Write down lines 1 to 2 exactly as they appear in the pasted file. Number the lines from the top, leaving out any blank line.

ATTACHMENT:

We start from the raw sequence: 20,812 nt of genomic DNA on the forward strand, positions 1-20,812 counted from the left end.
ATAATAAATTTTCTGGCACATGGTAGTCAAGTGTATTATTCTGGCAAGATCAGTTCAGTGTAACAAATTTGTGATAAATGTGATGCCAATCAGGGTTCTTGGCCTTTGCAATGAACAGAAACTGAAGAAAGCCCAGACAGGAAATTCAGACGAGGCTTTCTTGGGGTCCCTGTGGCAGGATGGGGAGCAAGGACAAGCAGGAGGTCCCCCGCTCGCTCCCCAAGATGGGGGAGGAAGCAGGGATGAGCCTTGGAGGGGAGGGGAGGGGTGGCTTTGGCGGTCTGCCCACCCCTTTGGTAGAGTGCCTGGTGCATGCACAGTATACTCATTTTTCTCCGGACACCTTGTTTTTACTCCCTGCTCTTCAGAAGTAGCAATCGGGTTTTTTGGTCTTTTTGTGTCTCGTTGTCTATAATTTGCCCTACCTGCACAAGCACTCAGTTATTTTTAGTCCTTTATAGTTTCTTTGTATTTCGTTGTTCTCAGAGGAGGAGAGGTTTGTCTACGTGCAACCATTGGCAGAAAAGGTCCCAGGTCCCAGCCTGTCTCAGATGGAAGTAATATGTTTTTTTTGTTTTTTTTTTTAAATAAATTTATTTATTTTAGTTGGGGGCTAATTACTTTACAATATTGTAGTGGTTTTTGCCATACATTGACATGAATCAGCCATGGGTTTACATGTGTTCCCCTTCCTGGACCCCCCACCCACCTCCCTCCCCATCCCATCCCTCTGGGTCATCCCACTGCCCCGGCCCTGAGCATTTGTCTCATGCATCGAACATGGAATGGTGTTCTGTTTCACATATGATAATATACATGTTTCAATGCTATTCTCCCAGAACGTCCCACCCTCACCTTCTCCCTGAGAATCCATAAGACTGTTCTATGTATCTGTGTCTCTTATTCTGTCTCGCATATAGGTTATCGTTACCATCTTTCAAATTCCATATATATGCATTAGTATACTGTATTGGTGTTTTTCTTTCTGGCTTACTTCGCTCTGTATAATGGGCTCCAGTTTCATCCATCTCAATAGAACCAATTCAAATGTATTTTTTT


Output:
We start from the raw sequence: 20,812 nt of genomic DNA on the forward strand, positions 1-20,812 counted from the left end.
ATAATAAATTTTCTGGCACATGGTAGTCAAGTGTATTATTCTGGCAAGATCAGTTCAGTGTAACAAATTTGTGATAAATGTGATGCCAATCAGGGTTCTTGGCCTTTGCAATGAACAGAAACTGAAGAAAGCCCAGACAGGAAATTCAGACGAGGCTTTCTTGGGGTCCCTGTGGCAGGATGGGGAGCAAGGACAAGCAGGAGGTCCCCCGCTCGCTCCCCAAGATGGGGGAGGAAGCAGGGATGAGCCTTGGAGGGGAGGGGAGGGGTGGCTTTGGCGGTCTGCCCACCCCTTTGGTAGAGTGCCTGGTGCATGCACAGTATACTCATTTTTCTCCGGACACCTTGTTTTTACTCCCTGCTCTTCAGAAGTAGCAATCGGGTTTTTTGGTCTTTTTGTGTCTCGTTGTCTATAATTTGCCCTACCTGCACAAGCACTCAGTTATTTTTAGTCCTTTATAGTTTCTTTGTATTTCGTTGTTCTCAGAGGAGGAGAGGTTTGTCTACGTGCAACCATTGGCAGAAAAGGTCCCAGGTCCCAGCCTGTCTCAGATGGAAGTAATATGTTTTTTTTGTTTTTTTTTTTAAATAAATTTATTTATTTTAGTTGGGGGCTAATTACTTTACAATATTGTAGTGGTTTTTGCCATACATTGACATGAATCAGCCATGGGTTTACATGTGTTCCCCTTCCTGGACCCCCCACCCACCTCCCTCCCCATCCCATCCCTCTGGGTCATCCCACTGCCCCGGCCCTGAGCATTTGTCTCATGCATCGAACATGGAATGGTGTTCTGTTTCACATATGATAATATACATGTTTCAATGCTATTCTCCCAGAACGTCCCACCCTCACCTTCTCCCTGAGAATCCATAAGACTGTTCTATGTATCTGTGTCTCTTATTCTGTCTCGCATATAGGTTATCGTTACCATCTTTCAAATTCCATATATATGCATTAGTATACTGTATTGGTGTTTTTCTTTCTGGCTTACTTCGCTCTGTATAATGGGCTCCAGTTTCATCCATCTCAATAGAACCAATTCAAATGTATTTTTTT